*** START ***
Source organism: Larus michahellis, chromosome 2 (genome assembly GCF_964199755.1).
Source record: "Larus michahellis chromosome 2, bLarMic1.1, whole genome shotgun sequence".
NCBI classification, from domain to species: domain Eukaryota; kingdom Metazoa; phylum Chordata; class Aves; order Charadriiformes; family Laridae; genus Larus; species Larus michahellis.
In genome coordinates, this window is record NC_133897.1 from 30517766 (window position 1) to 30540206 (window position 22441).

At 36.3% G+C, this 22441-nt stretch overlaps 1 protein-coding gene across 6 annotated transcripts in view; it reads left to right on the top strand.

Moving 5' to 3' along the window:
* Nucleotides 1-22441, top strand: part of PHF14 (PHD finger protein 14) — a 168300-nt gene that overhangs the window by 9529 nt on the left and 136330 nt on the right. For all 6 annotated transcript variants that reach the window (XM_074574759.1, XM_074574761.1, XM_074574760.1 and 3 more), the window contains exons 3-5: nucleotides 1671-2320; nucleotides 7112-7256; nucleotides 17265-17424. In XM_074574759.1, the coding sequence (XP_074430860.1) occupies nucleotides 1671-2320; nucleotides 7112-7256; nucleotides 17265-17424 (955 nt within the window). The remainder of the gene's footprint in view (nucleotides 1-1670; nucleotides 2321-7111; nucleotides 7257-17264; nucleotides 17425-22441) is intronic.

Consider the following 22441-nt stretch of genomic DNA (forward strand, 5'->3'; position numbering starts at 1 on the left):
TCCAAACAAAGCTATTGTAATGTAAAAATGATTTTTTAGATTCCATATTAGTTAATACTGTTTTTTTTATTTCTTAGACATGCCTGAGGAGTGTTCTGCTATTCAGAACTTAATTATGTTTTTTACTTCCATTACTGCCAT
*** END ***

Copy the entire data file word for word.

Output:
Source organism: Larus michahellis, chromosome 2 (genome assembly GCF_964199755.1).
Source record: "Larus michahellis chromosome 2, bLarMic1.1, whole genome shotgun sequence".
NCBI classification, from domain to species: domain Eukaryota; kingdom Metazoa; phylum Chordata; class Aves; order Charadriiformes; family Laridae; genus Larus; species Larus michahellis.
In genome coordinates, this window is record NC_133897.1 from 30517766 (window position 1) to 30540206 (window position 22441).

At 36.3% G+C, this 22441-nt stretch overlaps 1 protein-coding gene across 6 annotated transcripts in view; it reads left to right on the top strand.

Moving 5' to 3' along the window:
* Nucleotides 1-22441, top strand: part of PHF14 (PHD finger protein 14) — a 168300-nt gene that overhangs the window by 9529 nt on the left and 136330 nt on the right. For all 6 annotated transcript variants that reach the window (XM_074574759.1, XM_074574761.1, XM_074574760.1 and 3 more), the window contains exons 3-5: nucleotides 1671-2320; nucleotides 7112-7256; nucleotides 17265-17424. In XM_074574759.1, the coding sequence (XP_074430860.1) occupies nucleotides 1671-2320; nucleotides 7112-7256; nucleotides 17265-17424 (955 nt within the window). The remainder of the gene's footprint in view (nucleotides 1-1670; nucleotides 2321-7111; nucleotides 7257-17264; nucleotides 17425-22441) is intronic.

Consider the following 22441-nt stretch of genomic DNA (forward strand, 5'->3'; position numbering starts at 1 on the left):
TCCAAACAAAGCTATTGTAATGTAAAAATGATTTTTTAGATTCCATATTAGTTAATACTGTTTTTTTTATTTCTTAGACATGCCTGAGGAGTGTTCTGCTATTCAGAACTTAATTATGTTTTTTACTTCCATTACTGCCAT